When a microbe occupies the niche of an animal or plant, a conflict or compromise can ensue that is dependent upon the efficacy of the host response and bacterial colonization capacity. We are interested in the biomolecular networks and genetic interactions between hosts and microbes that govern these interactions. Our long term goal is to combine knowledge from humans and animal model systems to address the interplay between host genetics and bacteria. We seek to answer the following three questions: (1) Does human ethnicity impact the oral and gut microbiomes and metabolomes? (2) What genes in animal models affect colonization, replication, and transmission of maternally transmitted bacteria? (3) What host molecular mechanisms are deployed to transmit bacteria from mom to offspring? and (4) What are the roles of dominance and epistasis among these genes and phenotypes?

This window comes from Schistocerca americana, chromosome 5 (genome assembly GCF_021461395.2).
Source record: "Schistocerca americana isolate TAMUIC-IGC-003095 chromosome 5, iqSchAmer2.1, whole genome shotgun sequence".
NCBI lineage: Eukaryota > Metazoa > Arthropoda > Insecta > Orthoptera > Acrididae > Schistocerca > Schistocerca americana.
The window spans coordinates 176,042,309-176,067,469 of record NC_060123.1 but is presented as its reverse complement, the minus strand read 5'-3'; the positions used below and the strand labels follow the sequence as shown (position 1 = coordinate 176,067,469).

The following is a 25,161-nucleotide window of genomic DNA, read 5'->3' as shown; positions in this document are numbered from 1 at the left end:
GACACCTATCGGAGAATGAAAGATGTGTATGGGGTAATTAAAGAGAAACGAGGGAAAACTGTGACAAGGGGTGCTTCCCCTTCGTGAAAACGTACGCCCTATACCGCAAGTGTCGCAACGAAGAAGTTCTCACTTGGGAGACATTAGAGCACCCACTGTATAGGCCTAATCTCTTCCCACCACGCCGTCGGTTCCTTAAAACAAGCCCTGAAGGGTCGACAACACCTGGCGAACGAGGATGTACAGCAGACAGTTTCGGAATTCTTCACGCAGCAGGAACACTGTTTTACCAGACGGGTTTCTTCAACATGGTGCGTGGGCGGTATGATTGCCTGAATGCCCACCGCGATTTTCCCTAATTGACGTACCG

- Brooks, A.W., S. Priya, R. Blekhman, and S.R. Bordenstein (2018) Gut microbiota diversity across ethnicities in the United States. bioRxiv and in press, PLOS Biology.
- Funkhouser, L.J., E.J. van Opstal, A. Sharma, and S.R. Bordenstein (2018) The maternal effect gene Wds controls Wolbachia titer in Nasonia. Current Biology 28(11):1692-1702 .
- Funkhouser, L.J. and S.R. Bordenstein (2013) Mom knows best: The universality of maternal microbial transmission. PLOS Biology e1001631.
- Chafee, M.E., C.N. Zecher, M.L. Gourley, V.T. Schmidt, J.H. Chen, S.R. Bordenstein, M.E. Clark, and S.R. Bordenstein. (2011) Decoupling of host-symbiont-phage coadaptations following transfer between insect species. Genetics 187: 203-215.